You’ve seen them popping up all over the roads in the area. Now, the Missouri Department of Transportation wants you to let them know where they are.
MoDOT’s enhanced pothole repair initiative started Monday. The agency’s goal is to temporarily patch as many potholes as possible as quickly as possible. District engineer Ed Hassinger says that means they want the public to let them know where the worst potholes are. They’ll try to have them filled as quickly as possible, perhaps even within 24 hours.
A motorist is helped after encountering a snow drift on Highway 64 in Ladue, Mo. on February 21, 2013.
Credit (UPI/Bill Greenblatt)
Snowflakes fall around the Lou Brock statue as Busch Stadium workers begin to clear the area in St. Louis on February 21, 2013. A morning ice storm and then several inches of snow have slowed or closed roads, businesses and schools.
Mo. Sen. Mike Kehoe (R, Jefferson City) announces a proposed constitutional amendment to create a temporary 1-cent sales tax to fund transportation needs. At left is MHTC chair Rudy Farber, & at right is co-sponsor Sen. Ryan McKenna (D, Crystal City).
The proposed constitutional amendment would create a one-cent sales tax that would expire after 10 years. It’s co-sponsored by State Senator Mike Kehoe (R, Jefferson City). He says the one-penny tax would not be levied on groceries, prescription medicine or fuel.
The centerpiece would be a new one-cent sales tax. It would expire after 10 years, and would need approval from both lawmakers and Missouri voters. Transportation Commission Chairman Rudy Farber says the tax would not be collected on medicine, groceries or gasoline purchases.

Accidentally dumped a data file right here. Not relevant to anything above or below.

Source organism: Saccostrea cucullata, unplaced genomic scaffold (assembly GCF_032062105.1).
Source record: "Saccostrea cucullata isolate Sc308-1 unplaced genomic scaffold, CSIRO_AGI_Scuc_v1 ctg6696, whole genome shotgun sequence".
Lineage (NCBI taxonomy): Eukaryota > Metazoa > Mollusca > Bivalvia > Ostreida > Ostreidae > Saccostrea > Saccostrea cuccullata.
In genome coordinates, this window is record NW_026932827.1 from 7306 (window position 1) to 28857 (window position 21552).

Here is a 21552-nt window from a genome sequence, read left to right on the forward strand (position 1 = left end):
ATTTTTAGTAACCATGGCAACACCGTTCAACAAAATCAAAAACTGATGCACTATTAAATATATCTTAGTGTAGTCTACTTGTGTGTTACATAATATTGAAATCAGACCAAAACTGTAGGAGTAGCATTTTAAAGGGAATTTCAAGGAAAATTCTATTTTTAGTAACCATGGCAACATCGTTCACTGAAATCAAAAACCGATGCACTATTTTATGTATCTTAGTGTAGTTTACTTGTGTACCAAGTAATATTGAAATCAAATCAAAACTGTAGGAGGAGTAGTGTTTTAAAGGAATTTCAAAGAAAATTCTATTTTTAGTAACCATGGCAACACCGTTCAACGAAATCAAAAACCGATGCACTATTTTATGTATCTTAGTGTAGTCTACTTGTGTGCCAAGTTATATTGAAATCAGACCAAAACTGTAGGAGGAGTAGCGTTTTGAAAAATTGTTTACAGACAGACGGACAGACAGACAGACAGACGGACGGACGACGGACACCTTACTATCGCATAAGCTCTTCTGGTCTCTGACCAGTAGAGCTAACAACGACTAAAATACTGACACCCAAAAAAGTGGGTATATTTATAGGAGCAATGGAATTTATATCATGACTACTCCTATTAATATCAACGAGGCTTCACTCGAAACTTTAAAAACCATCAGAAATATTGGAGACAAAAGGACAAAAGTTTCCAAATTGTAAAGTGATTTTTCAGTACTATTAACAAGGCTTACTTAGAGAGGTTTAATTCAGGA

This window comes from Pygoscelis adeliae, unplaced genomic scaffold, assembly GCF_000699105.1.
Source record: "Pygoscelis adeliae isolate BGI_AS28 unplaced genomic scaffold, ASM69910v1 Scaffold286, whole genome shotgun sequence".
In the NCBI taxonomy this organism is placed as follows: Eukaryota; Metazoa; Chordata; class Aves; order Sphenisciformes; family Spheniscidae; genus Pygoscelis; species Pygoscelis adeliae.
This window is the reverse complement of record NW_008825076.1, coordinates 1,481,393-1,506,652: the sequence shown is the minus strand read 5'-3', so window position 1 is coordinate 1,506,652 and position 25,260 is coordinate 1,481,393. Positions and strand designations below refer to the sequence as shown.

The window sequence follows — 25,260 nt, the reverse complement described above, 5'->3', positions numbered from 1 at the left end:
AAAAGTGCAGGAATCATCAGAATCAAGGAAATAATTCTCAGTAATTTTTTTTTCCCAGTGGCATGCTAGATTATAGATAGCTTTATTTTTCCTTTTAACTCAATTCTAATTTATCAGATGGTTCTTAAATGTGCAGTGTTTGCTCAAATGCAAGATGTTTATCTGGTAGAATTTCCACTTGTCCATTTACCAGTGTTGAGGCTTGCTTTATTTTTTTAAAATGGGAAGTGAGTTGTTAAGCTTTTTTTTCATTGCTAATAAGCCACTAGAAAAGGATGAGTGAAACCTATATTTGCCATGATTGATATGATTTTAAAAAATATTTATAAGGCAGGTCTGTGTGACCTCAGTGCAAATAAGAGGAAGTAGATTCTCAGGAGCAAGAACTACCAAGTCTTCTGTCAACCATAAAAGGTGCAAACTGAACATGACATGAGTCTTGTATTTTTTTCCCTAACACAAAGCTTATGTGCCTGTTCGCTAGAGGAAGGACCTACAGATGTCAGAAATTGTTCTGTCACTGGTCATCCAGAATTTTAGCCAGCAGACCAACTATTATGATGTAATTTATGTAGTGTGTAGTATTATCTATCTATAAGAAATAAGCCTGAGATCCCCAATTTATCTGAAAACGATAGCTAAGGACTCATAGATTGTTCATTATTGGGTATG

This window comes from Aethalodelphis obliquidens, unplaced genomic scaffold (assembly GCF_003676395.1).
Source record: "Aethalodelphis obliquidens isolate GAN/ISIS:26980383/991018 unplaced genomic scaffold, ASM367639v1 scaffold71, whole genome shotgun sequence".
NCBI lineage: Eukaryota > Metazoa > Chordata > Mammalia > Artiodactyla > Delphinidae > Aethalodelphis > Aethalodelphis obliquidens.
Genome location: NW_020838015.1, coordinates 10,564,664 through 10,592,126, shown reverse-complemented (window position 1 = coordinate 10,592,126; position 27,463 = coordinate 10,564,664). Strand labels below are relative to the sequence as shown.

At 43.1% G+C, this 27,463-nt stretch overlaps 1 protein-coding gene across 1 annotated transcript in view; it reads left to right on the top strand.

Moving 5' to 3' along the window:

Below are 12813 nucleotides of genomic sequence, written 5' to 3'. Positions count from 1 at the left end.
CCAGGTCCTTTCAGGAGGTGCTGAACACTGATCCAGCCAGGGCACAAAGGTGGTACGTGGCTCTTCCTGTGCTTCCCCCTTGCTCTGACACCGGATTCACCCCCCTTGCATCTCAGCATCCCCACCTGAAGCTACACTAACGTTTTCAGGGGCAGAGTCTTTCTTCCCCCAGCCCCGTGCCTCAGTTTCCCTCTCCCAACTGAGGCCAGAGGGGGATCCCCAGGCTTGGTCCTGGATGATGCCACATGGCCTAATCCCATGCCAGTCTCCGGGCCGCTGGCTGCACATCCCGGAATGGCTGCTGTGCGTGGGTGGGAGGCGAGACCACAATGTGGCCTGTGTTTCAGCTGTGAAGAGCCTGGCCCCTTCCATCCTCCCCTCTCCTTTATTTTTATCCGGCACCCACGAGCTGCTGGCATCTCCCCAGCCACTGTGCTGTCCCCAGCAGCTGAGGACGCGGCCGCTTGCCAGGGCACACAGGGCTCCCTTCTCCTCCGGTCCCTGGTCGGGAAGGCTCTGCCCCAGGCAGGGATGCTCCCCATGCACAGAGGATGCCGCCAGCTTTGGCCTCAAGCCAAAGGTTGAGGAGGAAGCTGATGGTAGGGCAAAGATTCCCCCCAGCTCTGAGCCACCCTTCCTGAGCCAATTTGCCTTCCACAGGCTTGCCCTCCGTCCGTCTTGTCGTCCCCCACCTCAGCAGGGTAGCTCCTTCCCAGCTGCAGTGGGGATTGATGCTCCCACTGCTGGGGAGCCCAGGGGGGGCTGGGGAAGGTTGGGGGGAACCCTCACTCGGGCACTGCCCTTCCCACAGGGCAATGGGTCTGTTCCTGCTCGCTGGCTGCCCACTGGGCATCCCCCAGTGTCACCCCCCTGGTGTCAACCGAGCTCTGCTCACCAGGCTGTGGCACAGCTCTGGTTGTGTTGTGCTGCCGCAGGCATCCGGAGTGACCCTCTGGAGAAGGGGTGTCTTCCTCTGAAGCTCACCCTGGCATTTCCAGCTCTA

Mo. House Speaker Tim Jones (R, Eureka) stands to the left of former Speaker Rod Jetton (R), co-chair of the Blue Ribbon transportation panel. Standing behind Jetton, wearing a beige jacket, is fellow co-chair, former State Sen. Bill McKenna (D).
A panel appointed by the Missouri House to study the state’s transportation needs released its final report today, one day before the start of the 2013 legislative session.
It states that Missouri needs an additional $600 million to $1 billion a year – for several years – to maintain roads, bridges, and other transportation infrastructure. The report lays out several options for meeting that gap, but doesn’t recommend any specific funding methods. Retired Democratic State Senator Bill McKenna co-chaired the Blue Ribbon Citizens Committee on Missouri's Transportation Needs. He says some of the options won’t appeal to the Republican majority.
The Missouri Department of Transportation says it’s ready for the winter storm that’s supposed to hit the St. Louis area over Christmas.
MoDOT crews are busy pre-treating the roads, said department spokesman Drew Gates. He says if the weather allows, crews will take a break Christmas morning to spend some time with their families before the bulk of the storm hits.